Tuesday: As the Custom of Moses

Read Acts 15:1. What issue was causing dissension? Why would some people believe that this wasn’t just for the Jewish nation? See Gen. 17:10.

While the apostles united with the ministers and lay members at Antioch in an earnest effort to win many souls to Christ, certain Jewish believers from Judaea “of the sect of the Pharisees” succeeded in introducing a question that soon led to widespread controversy in the church and brought consternation to the believing Gentiles.

The Law of Moses

Image © Pacific Press Publishing Assn. Goodsalt.com

With great confidence these teachers asserted that in order to be saved, one must be circumcised and must keep the entire ceremonial law. The Jews, after all, always had prided themselves on their divinely appointed services, and many of those who had been converted to the faith of Christ still felt that since God had once clearly outlined the Hebrew manner of worship, it was improbable that He would ever authorize a change in any of its specifications. They insisted that the Jewish laws and ceremonies should be incorporated into the rites of the Christian religion. They were slow to discern that all the sacrificial offerings had but prefigured the death of the Son of God, in which type met antitype, and after which the rites and ceremonies of the Mosaic dispensation were no longer binding.

Read Acts 15:2-12. How was this dispute to be settled?

“While looking to God for direct guidance, he [Paul] was ever ready to recognize the authority vested in the body of believers united in church fellowship. He felt the need of counsel, and when matters of importance arose, he was glad to lay these before the church and to unite with his brethren in seeking God for wisdom to make right decisions.” – Ellen G. White, The Acts of the Apostles, p. 200.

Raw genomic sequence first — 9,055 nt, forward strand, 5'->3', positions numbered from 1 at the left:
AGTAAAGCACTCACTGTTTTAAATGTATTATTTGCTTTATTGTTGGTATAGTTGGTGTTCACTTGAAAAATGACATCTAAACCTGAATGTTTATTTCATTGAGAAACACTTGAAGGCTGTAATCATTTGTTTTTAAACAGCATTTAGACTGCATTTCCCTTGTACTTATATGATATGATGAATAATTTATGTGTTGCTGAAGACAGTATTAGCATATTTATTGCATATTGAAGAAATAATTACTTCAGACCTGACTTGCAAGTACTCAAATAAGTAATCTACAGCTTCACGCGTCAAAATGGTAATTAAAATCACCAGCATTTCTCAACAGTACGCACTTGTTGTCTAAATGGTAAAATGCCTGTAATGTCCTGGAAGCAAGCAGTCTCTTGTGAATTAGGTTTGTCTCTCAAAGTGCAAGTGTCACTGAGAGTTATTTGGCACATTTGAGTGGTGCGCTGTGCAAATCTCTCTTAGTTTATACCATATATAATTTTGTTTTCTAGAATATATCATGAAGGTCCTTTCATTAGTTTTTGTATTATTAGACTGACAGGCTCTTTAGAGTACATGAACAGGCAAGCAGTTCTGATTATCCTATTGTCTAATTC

It’s interesting that Paul-who often talked about his prophetic calling and how Jesus had called him and gave him his mission-was so willing to work with the larger church body. That is, whatever his calling, he realized that he was part of the church as a whole and that he needed to work with it as much as possible.

What is your attitude toward church leadership? How cooperative are you? Why is cooperation so important? How could we function if everyone was doing only what he or she wanted to do, independent of the larger body?

3 comment(s) for this post:

  1. Simeon Ogutu:

    09 Oct 2017
    Based on the last question concerning the Paul's cooperation with church leadership,I find it interesting now that Paul himself was appointed by God on his Damascus road experience. He doesn't muzzle powers to himself now that he met God directly but still with all this experience, he directs his efforts to the Gospel ministry through a cooperate body of the church and the church's leadership at large. This makes me wonder of some self-proclaimed prophets/apostles who establish their own churches and command big ministries in the name of "Jehovah spoke to me in a dream " .How do we go about this?